Federal employees impacted by the November 2018 California wildfires will be allowed to access leave donated by their fellow feds in order to recover from the natural disaster, the Office of Personnel Management announced March 14.
“An ELTP permits employees in the executive and judicial branches, or agency leave banks established under 5 U.S.C. 6363, to donate unused annual leave for transfer to employees of the same or other agencies (or the judicial branch) who are adversely affected by a major disaster or emergency, either directly or through adversely affected family members, and who need additional time off from work without having to use their own paid leave,” acting OPM Director Margaret Weichert wrote in the memo authorizing the leave.
“Employees who are adversely affected and seek to become emergency leave recipients must apply in writing to their agencies.”
Donated leave is substituted retroactively for any leave without pay or advanced annual and sick leave used by employees because of the emergency.
November saw two major wildfires impact California — the Woolsey and Camp fires — which collectively resulted in the deaths of nearly 90 civilians and over 250,000 acres burned.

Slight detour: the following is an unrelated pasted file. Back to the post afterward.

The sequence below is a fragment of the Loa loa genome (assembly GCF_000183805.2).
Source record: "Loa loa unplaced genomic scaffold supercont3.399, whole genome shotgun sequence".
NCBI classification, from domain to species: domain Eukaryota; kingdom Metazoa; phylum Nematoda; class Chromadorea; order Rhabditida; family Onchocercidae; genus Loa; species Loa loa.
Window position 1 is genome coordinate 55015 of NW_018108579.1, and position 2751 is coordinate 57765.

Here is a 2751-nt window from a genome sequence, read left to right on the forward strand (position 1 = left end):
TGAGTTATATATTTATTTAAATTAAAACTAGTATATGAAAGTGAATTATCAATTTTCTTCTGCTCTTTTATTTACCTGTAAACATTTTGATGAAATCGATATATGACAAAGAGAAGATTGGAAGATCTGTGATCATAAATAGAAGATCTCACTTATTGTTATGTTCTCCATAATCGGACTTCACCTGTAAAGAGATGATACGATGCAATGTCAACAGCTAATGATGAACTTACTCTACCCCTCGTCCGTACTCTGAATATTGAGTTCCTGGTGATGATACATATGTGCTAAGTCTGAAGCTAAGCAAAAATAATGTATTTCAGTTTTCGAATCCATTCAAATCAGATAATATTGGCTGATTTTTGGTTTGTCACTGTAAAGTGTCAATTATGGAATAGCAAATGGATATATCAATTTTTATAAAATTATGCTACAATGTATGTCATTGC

Natural disasters occurring in 2017 caused the greatest need for emergency leave programs, with five ELTPs established for the two sets of California wildfires and for Hurricanes Harvey, Irma and Maria.
Federal agency heads are authorized to determine how much leave is needed, approve donors and recipients of leave, facilitate the distribution of donated leave and educate their adversely impacted employees on the availability and use of donated leave.
“Agencies should contact OPM for assistance in receiving additional donated annual leave from other agencies only if they do not receive sufficient amounts of donated annual leave to meet the needs of emergency leave recipients within the agency,” Weichert wrote.
“Based on the demand for donated leave, OPM will solicit and coordinate the transfer of donated annual leave among federal agencies.”